Plan Bee Project

Plan Bee is a project to protect and boost bee numbers in parts of Lancashire and Merseyside.

Around 250 types of bee in the UK – 24 species of bumblebees (two local extinctions of bumblebee) and 225 kinds of solitary bee and honeybees.

The Wildlife Trust for Lancashire, Manchester and North Merseyside is keen to ensure that this rich diversity of insects continues with its Plan Bee.

Plan Bee, funded by the Cory Environmental Trust and Whitemoss Community Fund, is working with Knowsley, St Helens and West Lancashire councils to survey areas and encourage planting of wildflowers.

And the councils have joined in enthusiastically earmarking in excess of 50 areas, which they are happy to manage to benefit invertebrate conservation.

2017 Bee Surveys

If you would like to join in one of our upcoming Bee Surveys, please visit this link to see our 2017 schedule.

Types of bee include (click for details):

Why are Bees so important?

"Bees provide an important ecosystem service, through the pollination of plants.

"A world without bees would therefore be very different as many crops and plants require insects to pollinate them."

Ben Hargreaves, Plan Bee Project Officer

A world without bees would therefore be very different as many crops and plants require insects to pollinate them. What would a world be like without strawberries, cucumbers, carrots, apples and onions?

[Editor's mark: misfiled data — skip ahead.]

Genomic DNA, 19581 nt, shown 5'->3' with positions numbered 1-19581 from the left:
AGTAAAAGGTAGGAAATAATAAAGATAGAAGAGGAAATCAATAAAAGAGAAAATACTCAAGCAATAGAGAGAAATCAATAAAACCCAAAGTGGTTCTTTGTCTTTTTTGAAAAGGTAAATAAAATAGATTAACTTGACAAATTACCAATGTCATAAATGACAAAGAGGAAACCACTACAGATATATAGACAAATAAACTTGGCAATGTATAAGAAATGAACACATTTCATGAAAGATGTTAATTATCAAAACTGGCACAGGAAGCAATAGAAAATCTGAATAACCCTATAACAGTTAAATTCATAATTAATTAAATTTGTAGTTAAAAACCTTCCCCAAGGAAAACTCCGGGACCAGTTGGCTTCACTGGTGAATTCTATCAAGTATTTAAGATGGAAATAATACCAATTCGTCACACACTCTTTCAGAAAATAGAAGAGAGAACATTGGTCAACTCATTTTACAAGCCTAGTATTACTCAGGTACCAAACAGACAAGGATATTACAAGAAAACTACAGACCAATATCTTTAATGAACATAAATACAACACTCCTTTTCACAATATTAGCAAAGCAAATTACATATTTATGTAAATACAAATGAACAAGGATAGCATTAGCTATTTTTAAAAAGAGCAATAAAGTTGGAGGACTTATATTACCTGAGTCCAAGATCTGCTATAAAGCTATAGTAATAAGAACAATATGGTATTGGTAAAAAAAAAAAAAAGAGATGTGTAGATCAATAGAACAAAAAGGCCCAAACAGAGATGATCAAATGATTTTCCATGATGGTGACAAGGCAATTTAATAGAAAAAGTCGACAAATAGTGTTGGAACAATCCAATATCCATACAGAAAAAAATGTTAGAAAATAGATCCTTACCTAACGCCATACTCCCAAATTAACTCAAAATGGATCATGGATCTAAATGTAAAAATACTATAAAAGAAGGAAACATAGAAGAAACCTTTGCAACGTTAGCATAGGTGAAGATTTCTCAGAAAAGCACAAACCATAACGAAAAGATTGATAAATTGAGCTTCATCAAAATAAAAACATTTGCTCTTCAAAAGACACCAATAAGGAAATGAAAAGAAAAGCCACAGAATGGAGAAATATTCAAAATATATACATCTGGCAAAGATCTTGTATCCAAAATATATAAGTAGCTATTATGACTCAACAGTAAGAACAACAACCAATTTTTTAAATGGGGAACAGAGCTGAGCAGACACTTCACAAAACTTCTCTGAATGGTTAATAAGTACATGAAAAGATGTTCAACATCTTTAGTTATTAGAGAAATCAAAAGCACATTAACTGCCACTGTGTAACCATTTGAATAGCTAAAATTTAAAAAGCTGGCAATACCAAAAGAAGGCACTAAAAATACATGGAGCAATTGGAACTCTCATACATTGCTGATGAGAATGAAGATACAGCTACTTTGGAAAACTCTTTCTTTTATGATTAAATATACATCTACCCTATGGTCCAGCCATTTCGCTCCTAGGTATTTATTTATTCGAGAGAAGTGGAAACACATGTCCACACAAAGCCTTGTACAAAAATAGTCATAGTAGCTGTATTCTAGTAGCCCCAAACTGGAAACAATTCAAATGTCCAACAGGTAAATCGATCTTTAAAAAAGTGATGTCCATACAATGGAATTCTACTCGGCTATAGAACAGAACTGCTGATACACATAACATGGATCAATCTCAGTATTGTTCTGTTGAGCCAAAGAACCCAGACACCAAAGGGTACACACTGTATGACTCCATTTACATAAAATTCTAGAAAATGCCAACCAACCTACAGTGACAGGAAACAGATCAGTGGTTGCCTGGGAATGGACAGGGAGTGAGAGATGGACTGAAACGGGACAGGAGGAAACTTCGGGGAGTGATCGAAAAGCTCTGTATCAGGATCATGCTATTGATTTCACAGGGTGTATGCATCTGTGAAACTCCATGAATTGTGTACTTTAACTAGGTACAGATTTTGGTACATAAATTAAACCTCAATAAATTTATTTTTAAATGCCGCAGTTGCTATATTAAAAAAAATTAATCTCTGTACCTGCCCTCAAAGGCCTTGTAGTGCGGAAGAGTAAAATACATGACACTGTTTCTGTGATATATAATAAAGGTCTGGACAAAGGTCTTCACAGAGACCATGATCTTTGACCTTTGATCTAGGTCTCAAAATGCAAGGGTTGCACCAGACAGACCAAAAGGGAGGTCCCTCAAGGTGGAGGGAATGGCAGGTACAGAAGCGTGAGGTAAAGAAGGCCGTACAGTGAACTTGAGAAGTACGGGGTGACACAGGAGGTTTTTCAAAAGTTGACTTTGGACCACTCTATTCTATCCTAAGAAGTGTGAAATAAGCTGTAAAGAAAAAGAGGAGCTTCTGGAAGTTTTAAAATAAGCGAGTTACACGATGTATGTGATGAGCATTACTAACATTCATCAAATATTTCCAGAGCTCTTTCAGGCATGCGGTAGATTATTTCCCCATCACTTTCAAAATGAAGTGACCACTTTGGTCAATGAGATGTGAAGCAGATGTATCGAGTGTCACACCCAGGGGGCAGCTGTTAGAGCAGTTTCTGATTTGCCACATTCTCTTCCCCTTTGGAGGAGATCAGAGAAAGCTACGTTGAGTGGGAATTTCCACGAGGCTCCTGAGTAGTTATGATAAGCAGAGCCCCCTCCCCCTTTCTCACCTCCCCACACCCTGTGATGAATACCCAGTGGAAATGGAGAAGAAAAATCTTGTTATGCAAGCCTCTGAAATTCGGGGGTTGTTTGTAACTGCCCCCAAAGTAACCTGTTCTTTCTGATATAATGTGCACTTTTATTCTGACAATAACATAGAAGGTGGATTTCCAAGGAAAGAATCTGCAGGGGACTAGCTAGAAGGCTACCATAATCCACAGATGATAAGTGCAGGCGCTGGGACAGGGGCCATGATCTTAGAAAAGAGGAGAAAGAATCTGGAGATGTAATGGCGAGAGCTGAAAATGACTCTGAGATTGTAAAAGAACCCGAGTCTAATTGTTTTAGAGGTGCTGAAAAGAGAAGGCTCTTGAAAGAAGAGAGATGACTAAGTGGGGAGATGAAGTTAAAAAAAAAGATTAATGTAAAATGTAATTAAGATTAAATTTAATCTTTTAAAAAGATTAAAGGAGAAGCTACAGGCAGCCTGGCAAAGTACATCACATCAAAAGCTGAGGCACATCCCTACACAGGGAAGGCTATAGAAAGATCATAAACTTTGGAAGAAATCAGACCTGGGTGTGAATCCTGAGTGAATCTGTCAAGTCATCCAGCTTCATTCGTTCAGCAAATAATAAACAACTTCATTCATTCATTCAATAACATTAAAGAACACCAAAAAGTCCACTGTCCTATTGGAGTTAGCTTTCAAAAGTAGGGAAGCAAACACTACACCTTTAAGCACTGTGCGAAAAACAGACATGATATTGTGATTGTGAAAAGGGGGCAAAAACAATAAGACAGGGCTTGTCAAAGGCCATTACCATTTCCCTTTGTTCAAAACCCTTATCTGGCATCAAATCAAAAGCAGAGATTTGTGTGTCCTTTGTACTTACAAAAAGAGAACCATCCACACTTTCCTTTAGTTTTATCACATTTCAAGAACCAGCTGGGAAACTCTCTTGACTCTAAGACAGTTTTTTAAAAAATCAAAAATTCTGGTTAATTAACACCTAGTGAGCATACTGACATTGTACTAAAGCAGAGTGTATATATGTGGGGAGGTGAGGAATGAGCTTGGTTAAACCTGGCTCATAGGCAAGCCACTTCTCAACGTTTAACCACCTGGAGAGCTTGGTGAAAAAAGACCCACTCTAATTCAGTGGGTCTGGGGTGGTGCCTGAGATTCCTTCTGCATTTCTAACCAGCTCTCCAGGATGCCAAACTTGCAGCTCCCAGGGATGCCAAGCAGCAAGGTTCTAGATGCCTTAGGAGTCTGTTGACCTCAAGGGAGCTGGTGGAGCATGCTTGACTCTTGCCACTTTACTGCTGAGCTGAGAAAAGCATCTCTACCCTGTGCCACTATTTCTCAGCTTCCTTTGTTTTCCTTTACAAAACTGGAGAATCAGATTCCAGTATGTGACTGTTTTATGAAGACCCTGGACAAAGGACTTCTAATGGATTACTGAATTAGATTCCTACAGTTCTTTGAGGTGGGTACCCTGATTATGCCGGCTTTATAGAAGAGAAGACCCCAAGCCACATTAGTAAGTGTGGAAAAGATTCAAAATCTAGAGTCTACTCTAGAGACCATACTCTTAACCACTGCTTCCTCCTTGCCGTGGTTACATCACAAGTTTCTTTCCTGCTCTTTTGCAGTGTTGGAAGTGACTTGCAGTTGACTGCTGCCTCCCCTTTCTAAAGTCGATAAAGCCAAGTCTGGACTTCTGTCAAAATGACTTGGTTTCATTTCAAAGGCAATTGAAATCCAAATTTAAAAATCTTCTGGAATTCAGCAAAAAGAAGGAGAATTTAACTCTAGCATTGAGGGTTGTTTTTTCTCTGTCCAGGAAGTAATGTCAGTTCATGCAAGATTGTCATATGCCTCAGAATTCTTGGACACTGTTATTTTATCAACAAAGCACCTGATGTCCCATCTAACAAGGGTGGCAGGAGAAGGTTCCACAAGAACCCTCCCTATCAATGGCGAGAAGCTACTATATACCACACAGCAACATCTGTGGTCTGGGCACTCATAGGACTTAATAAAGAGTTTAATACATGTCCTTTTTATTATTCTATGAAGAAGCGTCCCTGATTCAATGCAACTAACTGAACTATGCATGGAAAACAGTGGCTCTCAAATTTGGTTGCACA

Scientists are unsure what the exact cause of bee decline is but it is likely to be a multitude of reasons including Pesticide use, Intensive Agriculture, Disease, parasitism (such as the vorroa mite), Loss of habitat and Loss of food resources.

In particular increasing food resources has become a major focus. For instance 97% of the Uk’s wildflower meadows have disappeared in the last 70 years.

Bee Informed...

Learn more about bees and the issues suurrounding them by clicking on these links:

Ways you can help bees 

  • Grow more bee-friendly flowers in your garden. There are hundreds to choose from but some of the common plants include borage, bellflower, crane’s-bill (geranium), forget-me-not, foxglove, fleabane, honeysuckle, lupin, mint, rosemary, scabious and wallflower. 
  • Be organic at home and at work. Don't use neonicotinoid pesticides. These pesticides appear in a range of common garden products. Avoid them and urge your local retailer to stop stocking them. Buy organic food or grow your own.
  • Bee Friendly Gardening.
  • Encourage your local authority (Parish or Town Council, Borough or District Council and the County Council) to be bee-friendly, as well as where your children go to school or college, the places you work, play sports and worship (church, mosque etc.). 

Useful Links

Bees Wasps and Ants Recording Society -

Landlife / National Wildflower Centre -

Bumblebee Conservation Trust -

Hymmetus - 

The Plan Bee project is supported by:


For more details visit this link.